Apple Might Start Leasing iPhones. Here is Why Thats a Good Idea

Apple Might Start Leasing iPhones. Here is Why Thats a Good Idea

You might soon be able to upgrade your iPhone the same way you pay for Netflix, Amazon Prime and the many other products you rely on: a subscription. That's according to Bloomberg, which recently reported that Apple is developing a subscription plan that would let customers pay a monthly fee for an iPhone rather than buy it outright or through installments.

Let me say up front that I think this idea could help to change the tech industry. I know, the idea of Apple changing the tech industry is eye roll worthy already. But hear me out.

Leasing iPhones instead of selling them traditionally -- if the idea catches on -- could put a serious dent in the tech industry's growing mountain of e-waste.

Since launching the iPhone in 2007, Apple has shipped enough smartphones to circle the Earth more than a dozen times. And Apple's mammoth success, alongside countless other computer and gadget makers, has come at a high cost, counted in tons of aluminum, cobalt, copper, glass, gold, lithium and many other raw materials that go into making the device you're reading on right now.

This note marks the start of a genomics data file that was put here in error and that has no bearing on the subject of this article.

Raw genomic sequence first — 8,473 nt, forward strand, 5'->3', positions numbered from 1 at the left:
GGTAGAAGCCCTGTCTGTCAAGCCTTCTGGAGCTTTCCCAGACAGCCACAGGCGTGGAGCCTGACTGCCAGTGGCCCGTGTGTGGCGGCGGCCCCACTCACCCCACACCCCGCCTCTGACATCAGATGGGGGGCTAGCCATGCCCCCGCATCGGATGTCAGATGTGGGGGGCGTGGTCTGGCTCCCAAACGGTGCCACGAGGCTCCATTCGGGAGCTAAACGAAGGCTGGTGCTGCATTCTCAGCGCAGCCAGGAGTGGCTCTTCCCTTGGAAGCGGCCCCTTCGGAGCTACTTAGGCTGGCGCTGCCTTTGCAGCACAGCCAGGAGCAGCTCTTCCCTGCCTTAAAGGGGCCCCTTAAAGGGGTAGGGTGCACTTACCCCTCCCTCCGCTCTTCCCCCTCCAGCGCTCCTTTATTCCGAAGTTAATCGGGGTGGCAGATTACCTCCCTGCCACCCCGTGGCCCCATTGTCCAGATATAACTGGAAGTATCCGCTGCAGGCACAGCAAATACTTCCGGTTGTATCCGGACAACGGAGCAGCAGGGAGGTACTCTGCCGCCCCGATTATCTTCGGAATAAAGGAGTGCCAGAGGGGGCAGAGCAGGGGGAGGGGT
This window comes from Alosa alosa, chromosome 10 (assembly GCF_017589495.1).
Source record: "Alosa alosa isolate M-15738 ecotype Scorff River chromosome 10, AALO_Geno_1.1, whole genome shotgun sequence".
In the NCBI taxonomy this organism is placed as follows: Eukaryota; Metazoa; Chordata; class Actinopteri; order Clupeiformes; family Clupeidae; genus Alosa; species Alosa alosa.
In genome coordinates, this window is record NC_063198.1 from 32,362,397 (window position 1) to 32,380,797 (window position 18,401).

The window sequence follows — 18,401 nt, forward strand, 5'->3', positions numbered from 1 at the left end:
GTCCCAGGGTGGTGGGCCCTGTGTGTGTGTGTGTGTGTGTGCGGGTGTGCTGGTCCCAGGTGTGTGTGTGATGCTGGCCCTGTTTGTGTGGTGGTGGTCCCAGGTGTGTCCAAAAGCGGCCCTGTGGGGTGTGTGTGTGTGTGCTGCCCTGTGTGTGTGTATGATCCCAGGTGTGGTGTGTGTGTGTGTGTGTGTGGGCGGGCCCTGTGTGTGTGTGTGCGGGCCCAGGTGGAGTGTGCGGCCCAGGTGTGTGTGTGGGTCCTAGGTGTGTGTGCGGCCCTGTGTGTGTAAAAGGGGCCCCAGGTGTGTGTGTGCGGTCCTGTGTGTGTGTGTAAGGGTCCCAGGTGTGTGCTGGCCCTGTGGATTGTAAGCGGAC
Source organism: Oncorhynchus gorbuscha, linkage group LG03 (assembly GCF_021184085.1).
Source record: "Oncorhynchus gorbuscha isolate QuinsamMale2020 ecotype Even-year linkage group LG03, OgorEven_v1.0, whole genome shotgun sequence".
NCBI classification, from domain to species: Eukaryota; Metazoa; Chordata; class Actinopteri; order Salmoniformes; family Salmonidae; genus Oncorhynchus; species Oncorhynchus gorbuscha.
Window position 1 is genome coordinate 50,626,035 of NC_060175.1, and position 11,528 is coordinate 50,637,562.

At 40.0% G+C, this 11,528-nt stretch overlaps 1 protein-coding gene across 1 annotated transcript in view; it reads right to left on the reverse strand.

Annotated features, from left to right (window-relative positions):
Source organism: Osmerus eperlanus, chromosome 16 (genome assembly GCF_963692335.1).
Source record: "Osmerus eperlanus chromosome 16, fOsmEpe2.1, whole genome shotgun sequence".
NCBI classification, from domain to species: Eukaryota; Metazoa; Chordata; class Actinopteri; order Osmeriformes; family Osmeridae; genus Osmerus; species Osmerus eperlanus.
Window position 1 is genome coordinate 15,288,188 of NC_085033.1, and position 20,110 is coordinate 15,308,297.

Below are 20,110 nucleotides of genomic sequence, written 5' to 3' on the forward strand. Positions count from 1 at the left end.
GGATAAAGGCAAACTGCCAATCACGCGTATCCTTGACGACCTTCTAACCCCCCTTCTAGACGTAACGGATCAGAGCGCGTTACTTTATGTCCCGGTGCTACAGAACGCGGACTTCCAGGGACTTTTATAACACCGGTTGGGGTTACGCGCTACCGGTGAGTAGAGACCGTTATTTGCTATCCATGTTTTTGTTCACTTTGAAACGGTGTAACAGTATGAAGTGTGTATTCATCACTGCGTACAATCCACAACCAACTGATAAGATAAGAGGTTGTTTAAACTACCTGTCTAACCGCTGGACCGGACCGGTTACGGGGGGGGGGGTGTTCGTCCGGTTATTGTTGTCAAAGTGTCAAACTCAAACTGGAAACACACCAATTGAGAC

A leasing program could help Apple move closer to its goal of creating an iPhone completely sourced from recycled materials, all while convincing users to upgrade their phone every year. More subscribers would equal more revenue for Apple and potentially more iPhones with recycled materials inside.

There are other reasons a program like this could be smart. Leasing iPhones instead of selling them would give fans an easy way to upgrade to the newest model without swallowing the high lump-sum prices Apple charges for phones like the $699 iPhone 13 Mini or $1,099 Pro Max. For Apple, an iPhone subscription offering would likely result in a healthy boost to two of its most important business segments: revenue from the iPhone and digital services like iCloud and Apple TV Plus.

Still, the concept raises many questions.

We don't know how much Apple would charge for such a program. So weighing whether it's "worth it" is tough until there's a price. What would happen at the end of the leasing period is also a mystery. (Apple didn't immediately respond to CNET's request for comment about Bloomberg's report.)

There are also already a dizzying number of purchase options to choose from, between trade-in offers, carrier subsidies and Apple's existing iPhone upgrade program. No matter Apple's plan, it would have to be substantially more affordable than these other phone payment options to really catch on with consumers.

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